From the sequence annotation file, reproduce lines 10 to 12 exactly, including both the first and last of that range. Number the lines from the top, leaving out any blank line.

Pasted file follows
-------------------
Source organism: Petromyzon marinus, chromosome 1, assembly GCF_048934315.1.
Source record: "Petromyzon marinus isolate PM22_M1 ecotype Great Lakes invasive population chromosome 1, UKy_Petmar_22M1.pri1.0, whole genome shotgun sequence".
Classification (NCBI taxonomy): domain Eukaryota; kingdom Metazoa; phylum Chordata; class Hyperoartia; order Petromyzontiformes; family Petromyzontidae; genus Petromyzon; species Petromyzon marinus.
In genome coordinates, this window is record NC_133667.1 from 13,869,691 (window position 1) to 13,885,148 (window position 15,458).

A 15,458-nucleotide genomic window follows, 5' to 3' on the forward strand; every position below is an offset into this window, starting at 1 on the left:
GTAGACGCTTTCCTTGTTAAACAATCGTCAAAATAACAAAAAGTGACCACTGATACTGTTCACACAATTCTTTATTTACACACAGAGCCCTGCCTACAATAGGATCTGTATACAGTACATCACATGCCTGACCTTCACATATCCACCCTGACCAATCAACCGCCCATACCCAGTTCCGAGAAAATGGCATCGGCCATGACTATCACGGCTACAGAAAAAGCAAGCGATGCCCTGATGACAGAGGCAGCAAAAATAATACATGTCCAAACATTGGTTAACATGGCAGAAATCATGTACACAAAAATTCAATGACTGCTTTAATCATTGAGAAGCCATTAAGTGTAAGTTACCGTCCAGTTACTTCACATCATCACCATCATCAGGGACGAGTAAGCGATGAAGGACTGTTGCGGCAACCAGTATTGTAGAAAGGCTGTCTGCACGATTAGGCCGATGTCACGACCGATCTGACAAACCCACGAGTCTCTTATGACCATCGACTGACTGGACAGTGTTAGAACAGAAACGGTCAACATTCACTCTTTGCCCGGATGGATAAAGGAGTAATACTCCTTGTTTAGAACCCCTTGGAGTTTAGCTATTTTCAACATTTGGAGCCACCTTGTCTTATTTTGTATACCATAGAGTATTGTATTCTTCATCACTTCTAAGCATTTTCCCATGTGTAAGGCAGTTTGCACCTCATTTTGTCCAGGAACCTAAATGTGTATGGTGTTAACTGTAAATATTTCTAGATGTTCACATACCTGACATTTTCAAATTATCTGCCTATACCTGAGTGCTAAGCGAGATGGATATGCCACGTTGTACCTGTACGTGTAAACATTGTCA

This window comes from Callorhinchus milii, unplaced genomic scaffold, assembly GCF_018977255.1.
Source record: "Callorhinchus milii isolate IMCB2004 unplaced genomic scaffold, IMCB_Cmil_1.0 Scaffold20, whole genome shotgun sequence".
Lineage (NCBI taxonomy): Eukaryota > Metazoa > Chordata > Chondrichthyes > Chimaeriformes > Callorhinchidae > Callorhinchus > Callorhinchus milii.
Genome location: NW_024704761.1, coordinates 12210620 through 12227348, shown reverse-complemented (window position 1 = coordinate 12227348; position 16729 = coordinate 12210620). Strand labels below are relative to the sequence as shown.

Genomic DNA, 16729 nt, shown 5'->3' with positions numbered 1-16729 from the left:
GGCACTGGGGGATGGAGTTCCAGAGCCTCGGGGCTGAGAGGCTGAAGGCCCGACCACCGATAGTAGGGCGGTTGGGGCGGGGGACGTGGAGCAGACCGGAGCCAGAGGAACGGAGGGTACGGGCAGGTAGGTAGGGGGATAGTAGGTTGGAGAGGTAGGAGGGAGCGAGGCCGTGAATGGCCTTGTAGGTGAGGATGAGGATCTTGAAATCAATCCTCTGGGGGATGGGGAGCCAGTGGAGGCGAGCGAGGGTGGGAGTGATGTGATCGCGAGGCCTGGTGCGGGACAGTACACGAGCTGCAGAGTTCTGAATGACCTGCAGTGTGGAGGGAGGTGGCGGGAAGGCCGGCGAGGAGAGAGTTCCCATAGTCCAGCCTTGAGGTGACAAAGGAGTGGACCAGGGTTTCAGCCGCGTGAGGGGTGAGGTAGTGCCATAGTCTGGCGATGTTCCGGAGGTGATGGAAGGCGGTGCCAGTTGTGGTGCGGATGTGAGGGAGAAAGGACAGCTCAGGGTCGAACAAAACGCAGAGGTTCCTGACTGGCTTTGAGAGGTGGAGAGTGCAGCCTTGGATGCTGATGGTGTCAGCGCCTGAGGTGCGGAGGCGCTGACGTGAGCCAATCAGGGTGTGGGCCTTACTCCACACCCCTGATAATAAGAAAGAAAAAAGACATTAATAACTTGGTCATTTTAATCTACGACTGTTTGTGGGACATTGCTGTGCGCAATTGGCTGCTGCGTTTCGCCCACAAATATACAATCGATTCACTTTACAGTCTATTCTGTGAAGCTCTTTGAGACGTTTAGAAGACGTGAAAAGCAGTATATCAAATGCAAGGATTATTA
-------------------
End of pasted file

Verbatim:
Genome location: NW_024704761.1, coordinates 12210620 through 12227348, shown reverse-complemented (window position 1 = coordinate 12227348; position 16729 = coordinate 12210620). Strand labels below are relative to the sequence as shown.

Genomic DNA, 16729 nt, shown 5'->3' with positions numbered 1-16729 from the left:
GGCACTGGGGGATGGAGTTCCAGAGCCTCGGGGCTGAGAGGCTGAAGGCCCGACCACCGATAGTAGGGCGGTTGGGGCGGGGGACGTGGAGCAGACCGGAGCCAGAGGAACGGAGGGTACGGGCAGGTAGGTAGGGGGATAGTAGGTTGGAGAGGTAGGAGGGAGCGAGGCCGTGAATGGCCTTGTAGGTGAGGATGAGGATCTTGAAATCAATCCTCTGGGGGATGGGGAGCCAGTGGAGGCGAGCGAGGGTGGGAGTGATGTGATCGCGAGGCCTGGTGCGGGACAGTACACGAGCTGCAGAGTTCTGAATGACCTGCAGTGTGGAGGGAGGTGGCGGGAAGGCCGGCGAGGAGAGAGTTCCCATAGTCCAGCCTTGAGGTGACAAAGGAGTGGACCAGGGTTTCAGCCGCGTGAGGGGTGAGGTAGTGCCATAGTCTGGCGATGTTCCGGAGGTGATGGAAGGCGGTGCCAGTTGTGGTGCGGATGTGAGGGAGAAAGGACAGCTCAGGGTCGAACAAAACGCAGAGGTTCCTGACTGGCTTTGAGAGGTGGAGAGTGCAGCCTTGGATGCTGATGGTGTCAGCGCCTGAGGTGCGGAGGCGCTGACGTGAGCCAATCAGGGTGTGGGCCTTACTCCACACCCCTGATAATAAGAAAGAAAAAAGACATTAATAACTTGGTCATTTTAATCTACGACTGTTTGTGGGACATTGCTGTGCGCAATTGGCTGCTGCGTTTCGCCCACAAATATACAATCGATTCACTTTACAGTCTATTCTGTGAAGCTCTTTGAGACGTTTAGAAGACGTGAAAAGCAGTATATCAAATGCAAGGATTATTA